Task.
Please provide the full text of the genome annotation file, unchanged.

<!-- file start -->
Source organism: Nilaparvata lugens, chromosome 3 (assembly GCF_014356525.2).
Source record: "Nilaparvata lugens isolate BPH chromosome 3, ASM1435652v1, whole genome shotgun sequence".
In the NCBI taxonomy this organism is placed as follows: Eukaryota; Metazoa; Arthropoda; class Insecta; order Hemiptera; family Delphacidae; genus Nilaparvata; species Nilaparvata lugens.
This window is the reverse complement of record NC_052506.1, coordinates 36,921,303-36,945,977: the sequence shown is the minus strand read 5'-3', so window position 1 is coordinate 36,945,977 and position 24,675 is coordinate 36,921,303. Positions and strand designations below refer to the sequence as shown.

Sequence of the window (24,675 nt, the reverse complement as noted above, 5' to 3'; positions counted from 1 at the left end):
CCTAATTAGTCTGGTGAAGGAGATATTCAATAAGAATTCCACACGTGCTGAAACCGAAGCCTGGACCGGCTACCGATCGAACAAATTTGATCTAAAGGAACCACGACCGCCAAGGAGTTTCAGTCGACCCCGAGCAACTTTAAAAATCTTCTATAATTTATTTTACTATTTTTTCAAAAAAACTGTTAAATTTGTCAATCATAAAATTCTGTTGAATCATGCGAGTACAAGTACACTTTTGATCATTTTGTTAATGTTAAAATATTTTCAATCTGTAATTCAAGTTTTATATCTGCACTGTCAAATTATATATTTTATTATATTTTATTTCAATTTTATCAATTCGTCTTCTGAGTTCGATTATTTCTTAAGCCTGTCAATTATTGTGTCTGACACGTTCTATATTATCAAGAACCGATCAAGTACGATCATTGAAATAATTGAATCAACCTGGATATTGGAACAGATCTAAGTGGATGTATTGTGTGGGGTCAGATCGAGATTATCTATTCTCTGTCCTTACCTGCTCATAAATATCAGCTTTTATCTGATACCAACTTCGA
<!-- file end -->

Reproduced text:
Source organism: Nilaparvata lugens, chromosome 3 (assembly GCF_014356525.2).
Source record: "Nilaparvata lugens isolate BPH chromosome 3, ASM1435652v1, whole genome shotgun sequence".
In the NCBI taxonomy this organism is placed as follows: Eukaryota; Metazoa; Arthropoda; class Insecta; order Hemiptera; family Delphacidae; genus Nilaparvata; species Nilaparvata lugens.
This window is the reverse complement of record NC_052506.1, coordinates 36,921,303-36,945,977: the sequence shown is the minus strand read 5'-3', so window position 1 is coordinate 36,945,977 and position 24,675 is coordinate 36,921,303. Positions and strand designations below refer to the sequence as shown.

Sequence of the window (24,675 nt, the reverse complement as noted above, 5' to 3'; positions counted from 1 at the left end):
CCTAATTAGTCTGGTGAAGGAGATATTCAATAAGAATTCCACACGTGCTGAAACCGAAGCCTGGACCGGCTACCGATCGAACAAATTTGATCTAAAGGAACCACGACCGCCAAGGAGTTTCAGTCGACCCCGAGCAACTTTAAAAATCTTCTATAATTTATTTTACTATTTTTTCAAAAAAACTGTTAAATTTGTCAATCATAAAATTCTGTTGAATCATGCGAGTACAAGTACACTTTTGATCATTTTGTTAATGTTAAAATATTTTCAATCTGTAATTCAAGTTTTATATCTGCACTGTCAAATTATATATTTTATTATATTTTATTTCAATTTTATCAATTCGTCTTCTGAGTTCGATTATTTCTTAAGCCTGTCAATTATTGTGTCTGACACGTTCTATATTATCAAGAACCGATCAAGTACGATCATTGAAATAATTGAATCAACCTGGATATTGGAACAGATCTAAGTGGATGTATTGTGTGGGGTCAGATCGAGATTATCTATTCTCTGTCCTTACCTGCTCATAAATATCAGCTTTTATCTGATACCAACTTCGA